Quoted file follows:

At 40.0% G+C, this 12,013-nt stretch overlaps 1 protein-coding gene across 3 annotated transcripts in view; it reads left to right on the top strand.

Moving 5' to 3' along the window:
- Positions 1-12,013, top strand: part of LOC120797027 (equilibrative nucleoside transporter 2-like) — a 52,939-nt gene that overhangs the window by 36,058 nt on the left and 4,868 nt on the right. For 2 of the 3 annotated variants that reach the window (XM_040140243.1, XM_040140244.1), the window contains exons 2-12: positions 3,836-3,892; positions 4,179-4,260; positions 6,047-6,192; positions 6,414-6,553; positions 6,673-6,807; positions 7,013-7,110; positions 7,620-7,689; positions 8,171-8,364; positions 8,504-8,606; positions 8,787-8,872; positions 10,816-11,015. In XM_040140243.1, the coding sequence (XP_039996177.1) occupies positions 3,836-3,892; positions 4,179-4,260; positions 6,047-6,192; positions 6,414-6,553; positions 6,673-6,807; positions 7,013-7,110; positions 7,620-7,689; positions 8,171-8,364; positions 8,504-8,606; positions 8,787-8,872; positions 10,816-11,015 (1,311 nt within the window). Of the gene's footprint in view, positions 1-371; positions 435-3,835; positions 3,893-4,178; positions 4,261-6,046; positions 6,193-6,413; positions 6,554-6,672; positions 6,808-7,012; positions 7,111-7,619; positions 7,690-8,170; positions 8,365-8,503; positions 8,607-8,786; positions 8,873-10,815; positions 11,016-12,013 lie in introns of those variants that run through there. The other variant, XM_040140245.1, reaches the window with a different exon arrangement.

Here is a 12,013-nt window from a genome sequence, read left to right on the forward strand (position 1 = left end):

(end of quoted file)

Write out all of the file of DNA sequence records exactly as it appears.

At 40.0% G+C, this 12,013-nt stretch overlaps 1 protein-coding gene across 3 annotated transcripts in view; it reads left to right on the top strand.

Moving 5' to 3' along the window:
- Positions 1-12,013, top strand: part of LOC120797027 (equilibrative nucleoside transporter 2-like) — a 52,939-nt gene that overhangs the window by 36,058 nt on the left and 4,868 nt on the right. For 2 of the 3 annotated variants that reach the window (XM_040140243.1, XM_040140244.1), the window contains exons 2-12: positions 3,836-3,892; positions 4,179-4,260; positions 6,047-6,192; positions 6,414-6,553; positions 6,673-6,807; positions 7,013-7,110; positions 7,620-7,689; positions 8,171-8,364; positions 8,504-8,606; positions 8,787-8,872; positions 10,816-11,015. In XM_040140243.1, the coding sequence (XP_039996177.1) occupies positions 3,836-3,892; positions 4,179-4,260; positions 6,047-6,192; positions 6,414-6,553; positions 6,673-6,807; positions 7,013-7,110; positions 7,620-7,689; positions 8,171-8,364; positions 8,504-8,606; positions 8,787-8,872; positions 10,816-11,015 (1,311 nt within the window). Of the gene's footprint in view, positions 1-371; positions 435-3,835; positions 3,893-4,178; positions 4,261-6,046; positions 6,193-6,413; positions 6,554-6,672; positions 6,808-7,012; positions 7,111-7,619; positions 7,690-8,170; positions 8,365-8,503; positions 8,607-8,786; positions 8,873-10,815; positions 11,016-12,013 lie in introns of those variants that run through there. The other variant, XM_040140245.1, reaches the window with a different exon arrangement.

Here is a 12,013-nt window from a genome sequence, read left to right on the forward strand (position 1 = left end):